One of the many skills employers expect in executive level technology professionals includes the ability to negotiate. While negotiation might be a necessary skill for a technology leader to possess in order to gain sponsorship backing and budget to drive projects, where would a technology leader have been trained to negotiate? Are technology leaders even qualified to negotiate?
Let’s assume that technology leaders generally have a high IQ. Sometimes, people who have a high IQ like to prove that they’re right and want to win at all costs. Technology leaders who negotiate to be right and who negotiate to win at the expense of the other party to their negotiation losing may not be aware of the environment they’re creating.
If a technology leader is buying a widget and they get the lowest price possible and there is no further relationship required with the product vendor, this is one scenario where their natural tendency to need to win might work out in their favor.
However, if a technology leader is negotiating a contract with a service provider and there will be an ongoing human relationship and ongoing interaction with the service provider, it is far better for the negotiation to leave both parties to the negotiation standing rather than one party winning at the expense of the other party losing.
Given that most technology leaders are gifted with deeply Analytical strengths and they are typically not deep in Relationship Building and Influencing strengths, negotiating very likely does not come naturally to most technology leaders. This is not to say that negotiating skills can’t be learned, but the core skills required to effectively negotiate may not naturally be skills that a high IQ gifted technology leader possesses.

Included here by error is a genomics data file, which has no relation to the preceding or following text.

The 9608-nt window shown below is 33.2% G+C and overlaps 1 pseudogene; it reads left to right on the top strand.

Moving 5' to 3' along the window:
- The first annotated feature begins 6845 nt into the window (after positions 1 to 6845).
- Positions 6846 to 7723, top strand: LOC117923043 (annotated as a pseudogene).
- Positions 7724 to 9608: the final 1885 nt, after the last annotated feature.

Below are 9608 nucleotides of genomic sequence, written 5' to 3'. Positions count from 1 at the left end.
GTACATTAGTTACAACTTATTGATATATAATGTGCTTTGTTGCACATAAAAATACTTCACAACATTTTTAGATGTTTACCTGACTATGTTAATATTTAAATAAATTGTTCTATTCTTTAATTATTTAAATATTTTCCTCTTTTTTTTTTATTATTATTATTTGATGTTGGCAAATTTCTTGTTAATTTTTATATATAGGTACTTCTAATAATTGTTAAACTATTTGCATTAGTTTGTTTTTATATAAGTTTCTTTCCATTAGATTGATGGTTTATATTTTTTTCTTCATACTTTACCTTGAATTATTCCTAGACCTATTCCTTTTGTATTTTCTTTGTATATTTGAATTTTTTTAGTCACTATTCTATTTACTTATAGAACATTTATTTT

In order to negotiate in a manner than leaves both parties to a negotiation standing, skilled negotiators will possess Relationship Building strengths, Influencing strengths and above-average Empathy. Empathy allows a person to briefly step into another person’s shoes to see the world from their vantage point. Empathy is an Emotional Intelligence skill.
People who negotiate from the perspective of only relying on their deep Analytical Strategic thinking skills will very likely miss the boat when it comes to negotiating a well-balanced solution. Negotiators who possess the ability to consider other people’s needs along with relying on their strong Analytical strengths will be much more likely to create an environment where a win-win solution can be achieved.
The good news for technology leaders who are not naturally gifted negotiators is that their natural strengths can be identified, measured and objectively understood. Their Emotional Intelligence skills can also be identified, measured and adjusted through coaching.
The most successful people in the world in all disciplines of work have been found to understand precisely who they are, how they're built and how the can deliver their best performance.
These same people have also been found to be some of the most emotionally intelligent people in the world. They understand themselves and how they come across to other people.